Refugees, crossing the English Channel, picked up by the UK Border Force

I joined talkRADIO’s Darryl Morris on Sunday to discuss the support of Ben and Jerry’s, the renowned makers of ice cream, for refugees.

Listen from 14:57 in 0530-0600 Segment

=See also UK: Why Priti Whipped Up A Culture War Against Refugees

Last week Ben and Jerry’s posted a challenge to UK Home Secretary Priti Patel’s attempt to portray refugees as “appalling” and “shameful”.

I discuss the history of companies pursuing economic and social causes, and the fundamentals of the issues over refugees and migrants.

A reminder of what Ben and Jerry’s said: “We think the real crisis is our lack of humanity for people fleeing war, climate change and torture.” They’re quite right.

Companies have a responsibility to their customers. They have a social responsibility to their communities. Instead of the Government saying, “This is horrible” — just because they were upset that [Home Secretary] Priti Patel’s PR exercise in Dover had been challenged — you should celebrate a company upholding its responsibility.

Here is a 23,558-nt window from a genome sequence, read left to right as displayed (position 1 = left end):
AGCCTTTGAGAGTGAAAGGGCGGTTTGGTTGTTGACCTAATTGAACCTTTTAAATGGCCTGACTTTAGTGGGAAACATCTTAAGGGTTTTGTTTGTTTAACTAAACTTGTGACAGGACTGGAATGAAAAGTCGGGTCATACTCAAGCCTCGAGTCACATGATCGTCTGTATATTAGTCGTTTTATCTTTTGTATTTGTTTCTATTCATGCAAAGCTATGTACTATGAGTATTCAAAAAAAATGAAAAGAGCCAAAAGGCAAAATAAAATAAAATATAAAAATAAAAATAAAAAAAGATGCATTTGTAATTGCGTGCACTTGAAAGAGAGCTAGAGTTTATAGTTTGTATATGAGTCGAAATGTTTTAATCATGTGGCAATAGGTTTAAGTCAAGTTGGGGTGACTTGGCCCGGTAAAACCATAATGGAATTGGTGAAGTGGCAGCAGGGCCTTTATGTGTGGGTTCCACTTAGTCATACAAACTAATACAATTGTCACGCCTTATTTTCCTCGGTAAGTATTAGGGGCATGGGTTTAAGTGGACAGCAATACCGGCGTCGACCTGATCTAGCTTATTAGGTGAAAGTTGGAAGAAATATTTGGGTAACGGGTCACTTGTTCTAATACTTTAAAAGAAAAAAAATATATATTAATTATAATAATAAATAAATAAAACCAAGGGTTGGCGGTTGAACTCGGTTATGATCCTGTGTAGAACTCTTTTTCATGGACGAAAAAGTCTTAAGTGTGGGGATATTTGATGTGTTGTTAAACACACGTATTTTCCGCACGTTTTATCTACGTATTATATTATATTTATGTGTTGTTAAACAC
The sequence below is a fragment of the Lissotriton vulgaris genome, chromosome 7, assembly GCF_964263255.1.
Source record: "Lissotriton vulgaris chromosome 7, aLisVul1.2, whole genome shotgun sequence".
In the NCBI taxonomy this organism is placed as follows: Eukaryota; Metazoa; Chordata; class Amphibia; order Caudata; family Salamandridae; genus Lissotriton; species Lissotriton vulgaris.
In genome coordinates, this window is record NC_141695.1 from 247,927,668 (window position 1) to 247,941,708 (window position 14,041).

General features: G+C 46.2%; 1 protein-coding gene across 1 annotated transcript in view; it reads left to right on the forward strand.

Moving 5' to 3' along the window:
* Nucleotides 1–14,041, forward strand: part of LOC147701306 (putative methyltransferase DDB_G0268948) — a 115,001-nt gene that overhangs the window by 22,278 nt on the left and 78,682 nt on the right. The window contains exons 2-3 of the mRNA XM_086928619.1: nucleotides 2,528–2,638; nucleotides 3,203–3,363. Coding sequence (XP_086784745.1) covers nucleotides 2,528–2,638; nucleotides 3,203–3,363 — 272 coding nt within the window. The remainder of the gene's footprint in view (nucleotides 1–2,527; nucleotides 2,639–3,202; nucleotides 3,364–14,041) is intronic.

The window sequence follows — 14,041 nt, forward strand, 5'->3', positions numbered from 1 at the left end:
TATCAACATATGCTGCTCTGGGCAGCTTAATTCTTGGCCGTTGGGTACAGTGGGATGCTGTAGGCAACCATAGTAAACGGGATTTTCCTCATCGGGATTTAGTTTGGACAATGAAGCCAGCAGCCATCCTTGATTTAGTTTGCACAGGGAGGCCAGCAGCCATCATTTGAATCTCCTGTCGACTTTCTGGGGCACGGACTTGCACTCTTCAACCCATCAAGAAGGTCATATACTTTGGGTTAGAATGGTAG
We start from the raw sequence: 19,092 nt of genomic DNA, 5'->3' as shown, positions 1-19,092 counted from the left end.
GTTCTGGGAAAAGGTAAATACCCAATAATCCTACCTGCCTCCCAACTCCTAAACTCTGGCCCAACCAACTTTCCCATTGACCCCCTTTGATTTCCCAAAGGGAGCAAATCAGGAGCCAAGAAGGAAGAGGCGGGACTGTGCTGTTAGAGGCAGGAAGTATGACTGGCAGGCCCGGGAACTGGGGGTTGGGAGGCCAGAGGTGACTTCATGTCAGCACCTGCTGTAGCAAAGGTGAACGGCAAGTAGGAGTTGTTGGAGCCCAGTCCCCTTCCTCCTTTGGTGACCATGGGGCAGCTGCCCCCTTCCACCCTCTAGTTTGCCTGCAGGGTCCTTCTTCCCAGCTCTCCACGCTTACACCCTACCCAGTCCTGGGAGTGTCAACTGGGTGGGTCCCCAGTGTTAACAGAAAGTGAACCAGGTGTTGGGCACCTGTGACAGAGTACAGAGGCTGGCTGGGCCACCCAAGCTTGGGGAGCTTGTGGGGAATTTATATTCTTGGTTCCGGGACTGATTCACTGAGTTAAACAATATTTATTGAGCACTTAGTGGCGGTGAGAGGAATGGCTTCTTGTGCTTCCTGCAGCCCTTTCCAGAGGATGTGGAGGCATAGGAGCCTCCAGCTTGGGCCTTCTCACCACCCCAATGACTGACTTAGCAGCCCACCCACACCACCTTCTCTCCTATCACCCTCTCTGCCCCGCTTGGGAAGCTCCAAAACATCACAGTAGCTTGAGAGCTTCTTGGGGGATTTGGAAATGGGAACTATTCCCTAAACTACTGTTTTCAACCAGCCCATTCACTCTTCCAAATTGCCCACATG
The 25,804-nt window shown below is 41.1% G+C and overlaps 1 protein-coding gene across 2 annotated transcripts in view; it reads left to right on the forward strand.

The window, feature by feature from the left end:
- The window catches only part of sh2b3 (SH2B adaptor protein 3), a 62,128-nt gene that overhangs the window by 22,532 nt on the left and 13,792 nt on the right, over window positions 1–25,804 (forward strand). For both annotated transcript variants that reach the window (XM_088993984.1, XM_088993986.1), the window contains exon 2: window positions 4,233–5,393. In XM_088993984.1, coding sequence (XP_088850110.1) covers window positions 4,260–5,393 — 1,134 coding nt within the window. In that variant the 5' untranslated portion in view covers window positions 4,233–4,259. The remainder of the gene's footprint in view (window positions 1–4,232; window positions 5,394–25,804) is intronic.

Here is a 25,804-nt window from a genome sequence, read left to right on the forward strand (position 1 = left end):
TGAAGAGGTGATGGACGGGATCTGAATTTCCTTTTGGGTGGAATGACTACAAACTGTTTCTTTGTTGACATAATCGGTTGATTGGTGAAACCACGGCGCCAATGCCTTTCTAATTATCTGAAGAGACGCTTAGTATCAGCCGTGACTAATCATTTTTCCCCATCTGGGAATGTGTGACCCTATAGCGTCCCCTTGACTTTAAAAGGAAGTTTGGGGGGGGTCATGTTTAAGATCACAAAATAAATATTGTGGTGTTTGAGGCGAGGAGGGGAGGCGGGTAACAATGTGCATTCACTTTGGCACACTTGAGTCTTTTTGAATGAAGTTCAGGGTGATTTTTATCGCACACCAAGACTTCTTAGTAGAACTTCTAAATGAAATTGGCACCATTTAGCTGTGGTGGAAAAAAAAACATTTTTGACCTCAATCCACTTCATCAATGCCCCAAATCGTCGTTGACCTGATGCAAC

What was the Government assailing? Ben and Jerry’s statement that “people cannot be illegal”. Their legal point that the 1951 Refugee Convention means “crossing a border ‘illegally’ should not impact your asylum claim”. And their humanitarian observation: People wouldn’t make dangerous journeys if they had any other choice. The UK hasn’t resettled any refugees since March, but wars and violence continue. What we need is more safe and legal routes.”

Let’s be honest here. If Ben and Jerry’s had called migrants and refugees “appalling” and “shameful”, as Priti Patel did, there wouldn’t have a fuss about this. The Government would have been quite happy.

Isn’t the point about “no illegal person” and the 1951 Refugee Convention something we should discuss nonestly and openly, rather than using terms like “woke” and “cancel culture” which are meaningless and divert us from the issues?